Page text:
Sensible people—emphatically including the no-nonsense types who become scientists and engineers—will be inclined to dismiss the ADVANCE programs, the enthusiastic promotion of weak and tendentious bias studies, and the blustering senators and congressmen, as an inconsequential sideshow in the onward march of mighty American science and technology. The NSF, like any government agency with a budget of $6 billion, can be expected to spill a few million here and there on silly projects and on appeasing noisy constituent groups. Unfortunately, the STEM-equity campaign is not going to rest with a few scientific bridges-to-nowhere.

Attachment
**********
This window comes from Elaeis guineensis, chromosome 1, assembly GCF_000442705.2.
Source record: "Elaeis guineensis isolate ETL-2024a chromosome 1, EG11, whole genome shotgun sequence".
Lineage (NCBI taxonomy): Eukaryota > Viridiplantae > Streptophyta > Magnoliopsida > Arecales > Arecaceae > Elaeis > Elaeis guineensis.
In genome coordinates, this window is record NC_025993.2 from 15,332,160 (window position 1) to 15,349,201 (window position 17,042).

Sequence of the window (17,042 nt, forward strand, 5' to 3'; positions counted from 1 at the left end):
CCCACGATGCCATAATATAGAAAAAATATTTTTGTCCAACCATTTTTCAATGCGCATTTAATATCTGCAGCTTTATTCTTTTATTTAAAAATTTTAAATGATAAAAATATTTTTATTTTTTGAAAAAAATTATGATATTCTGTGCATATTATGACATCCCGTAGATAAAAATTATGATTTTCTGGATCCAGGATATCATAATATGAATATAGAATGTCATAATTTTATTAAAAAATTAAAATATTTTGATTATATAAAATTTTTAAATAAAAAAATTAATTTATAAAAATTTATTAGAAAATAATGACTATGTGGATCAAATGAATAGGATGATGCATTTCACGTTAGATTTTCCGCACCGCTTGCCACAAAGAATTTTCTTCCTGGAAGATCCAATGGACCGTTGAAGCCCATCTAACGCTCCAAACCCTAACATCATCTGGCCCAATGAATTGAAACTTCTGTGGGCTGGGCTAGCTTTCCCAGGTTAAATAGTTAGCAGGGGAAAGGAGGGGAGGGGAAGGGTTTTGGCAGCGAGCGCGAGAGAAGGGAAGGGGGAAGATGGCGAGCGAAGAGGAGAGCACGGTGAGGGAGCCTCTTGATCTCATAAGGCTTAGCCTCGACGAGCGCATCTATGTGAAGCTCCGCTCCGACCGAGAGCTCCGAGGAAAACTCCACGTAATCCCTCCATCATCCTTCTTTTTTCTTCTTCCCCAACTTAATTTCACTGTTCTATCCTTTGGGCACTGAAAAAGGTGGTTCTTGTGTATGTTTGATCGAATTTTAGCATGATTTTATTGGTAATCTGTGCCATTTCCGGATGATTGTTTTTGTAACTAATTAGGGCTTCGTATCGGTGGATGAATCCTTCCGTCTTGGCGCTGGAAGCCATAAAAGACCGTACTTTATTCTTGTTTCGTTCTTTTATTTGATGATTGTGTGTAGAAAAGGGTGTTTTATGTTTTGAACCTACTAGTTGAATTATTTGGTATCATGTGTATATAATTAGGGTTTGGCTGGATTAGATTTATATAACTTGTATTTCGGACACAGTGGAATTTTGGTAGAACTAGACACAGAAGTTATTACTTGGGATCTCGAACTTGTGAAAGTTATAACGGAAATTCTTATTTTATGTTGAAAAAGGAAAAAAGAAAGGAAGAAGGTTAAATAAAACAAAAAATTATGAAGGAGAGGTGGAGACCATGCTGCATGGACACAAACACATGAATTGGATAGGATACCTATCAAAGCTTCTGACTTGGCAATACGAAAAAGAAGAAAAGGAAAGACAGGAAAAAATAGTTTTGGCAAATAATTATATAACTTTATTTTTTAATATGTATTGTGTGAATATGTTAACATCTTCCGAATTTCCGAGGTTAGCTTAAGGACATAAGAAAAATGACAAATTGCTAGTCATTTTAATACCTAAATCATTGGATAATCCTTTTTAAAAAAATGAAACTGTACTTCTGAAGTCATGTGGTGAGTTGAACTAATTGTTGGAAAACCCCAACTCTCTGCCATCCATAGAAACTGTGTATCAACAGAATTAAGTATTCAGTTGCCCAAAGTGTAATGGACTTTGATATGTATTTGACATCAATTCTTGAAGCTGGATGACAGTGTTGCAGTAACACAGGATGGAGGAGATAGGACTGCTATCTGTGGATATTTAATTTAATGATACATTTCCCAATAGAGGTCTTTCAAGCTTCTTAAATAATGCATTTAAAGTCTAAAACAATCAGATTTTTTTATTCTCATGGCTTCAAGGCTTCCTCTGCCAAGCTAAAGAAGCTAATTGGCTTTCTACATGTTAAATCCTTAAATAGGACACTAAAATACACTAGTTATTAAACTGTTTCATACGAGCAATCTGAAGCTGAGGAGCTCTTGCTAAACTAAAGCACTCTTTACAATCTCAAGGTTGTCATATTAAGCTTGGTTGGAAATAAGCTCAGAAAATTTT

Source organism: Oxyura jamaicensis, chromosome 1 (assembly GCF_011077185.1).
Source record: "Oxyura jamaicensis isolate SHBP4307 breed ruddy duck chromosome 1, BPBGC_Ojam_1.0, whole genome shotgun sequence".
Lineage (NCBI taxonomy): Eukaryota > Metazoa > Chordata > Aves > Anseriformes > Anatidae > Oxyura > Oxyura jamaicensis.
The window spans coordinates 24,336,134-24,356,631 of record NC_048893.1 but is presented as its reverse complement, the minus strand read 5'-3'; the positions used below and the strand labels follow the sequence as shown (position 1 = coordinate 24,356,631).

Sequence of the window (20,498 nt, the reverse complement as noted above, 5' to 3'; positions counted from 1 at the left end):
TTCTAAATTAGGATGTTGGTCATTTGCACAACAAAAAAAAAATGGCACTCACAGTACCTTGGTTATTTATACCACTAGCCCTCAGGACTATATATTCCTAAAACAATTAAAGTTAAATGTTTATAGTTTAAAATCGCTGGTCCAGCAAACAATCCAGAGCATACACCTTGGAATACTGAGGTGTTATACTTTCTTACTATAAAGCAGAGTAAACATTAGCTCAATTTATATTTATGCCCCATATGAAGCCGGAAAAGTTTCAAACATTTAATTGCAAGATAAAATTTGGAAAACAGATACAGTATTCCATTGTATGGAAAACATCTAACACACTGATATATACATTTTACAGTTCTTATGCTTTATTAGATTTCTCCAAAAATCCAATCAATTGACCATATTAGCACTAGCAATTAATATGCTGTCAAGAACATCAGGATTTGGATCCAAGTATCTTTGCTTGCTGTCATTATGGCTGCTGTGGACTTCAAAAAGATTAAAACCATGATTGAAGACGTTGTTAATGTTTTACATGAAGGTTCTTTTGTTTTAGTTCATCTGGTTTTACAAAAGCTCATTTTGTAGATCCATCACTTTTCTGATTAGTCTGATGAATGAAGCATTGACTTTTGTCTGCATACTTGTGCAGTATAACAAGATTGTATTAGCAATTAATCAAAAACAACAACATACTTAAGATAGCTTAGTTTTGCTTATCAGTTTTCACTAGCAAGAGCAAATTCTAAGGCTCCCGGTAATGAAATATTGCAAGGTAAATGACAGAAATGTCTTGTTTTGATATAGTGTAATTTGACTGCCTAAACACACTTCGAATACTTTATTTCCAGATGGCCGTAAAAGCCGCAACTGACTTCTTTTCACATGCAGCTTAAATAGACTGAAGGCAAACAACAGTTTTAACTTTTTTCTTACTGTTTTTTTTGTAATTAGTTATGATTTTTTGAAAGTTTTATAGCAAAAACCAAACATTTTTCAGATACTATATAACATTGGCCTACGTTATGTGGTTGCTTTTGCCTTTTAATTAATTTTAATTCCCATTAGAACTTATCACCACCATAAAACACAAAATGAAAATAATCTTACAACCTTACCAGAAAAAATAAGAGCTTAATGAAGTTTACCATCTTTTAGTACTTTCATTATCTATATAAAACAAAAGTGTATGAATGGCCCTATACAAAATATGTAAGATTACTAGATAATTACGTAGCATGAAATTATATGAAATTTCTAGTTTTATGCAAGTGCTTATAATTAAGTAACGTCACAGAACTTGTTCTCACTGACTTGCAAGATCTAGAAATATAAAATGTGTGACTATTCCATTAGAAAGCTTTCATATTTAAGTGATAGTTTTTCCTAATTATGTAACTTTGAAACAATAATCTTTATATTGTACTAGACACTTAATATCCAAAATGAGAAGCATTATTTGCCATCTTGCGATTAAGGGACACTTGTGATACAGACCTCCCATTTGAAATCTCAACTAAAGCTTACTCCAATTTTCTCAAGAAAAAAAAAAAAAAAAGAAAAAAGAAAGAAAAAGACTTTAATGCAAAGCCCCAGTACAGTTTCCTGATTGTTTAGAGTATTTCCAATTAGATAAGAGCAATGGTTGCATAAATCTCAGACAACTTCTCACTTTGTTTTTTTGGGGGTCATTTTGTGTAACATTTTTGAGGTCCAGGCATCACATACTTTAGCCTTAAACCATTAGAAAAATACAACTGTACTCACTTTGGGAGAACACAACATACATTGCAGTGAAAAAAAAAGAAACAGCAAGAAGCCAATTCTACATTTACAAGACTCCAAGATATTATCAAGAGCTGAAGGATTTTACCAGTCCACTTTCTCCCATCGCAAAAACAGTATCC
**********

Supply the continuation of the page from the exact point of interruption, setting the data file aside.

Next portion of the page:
For one thing, the Title IX compliance reviews are already underway. In the spring of 2007, the Department of Education evaluated the Columbia University physics department. Cosmology professor Amber Miller, talking to Science magazine, described the process as a “waste of time.” She was required to make an inventory of all the equipment in the lab and indicate whether women were allowed to use various items. “I wanted to say, leave me alone, and let me get my work done.” But Miller and her fellow scientists are not going to be left alone. Most academic institutions are dependent on federal funding, and scientists like Miller and her colleagues can be easily hammered.
Equally ominous is the fact that the NSF and NAS—America’s most prestigious and influential institutions of science—have already made significant concessions to the STEM-equity ideology. So have MIT and Harvard. Can Cal-Tech be far behind?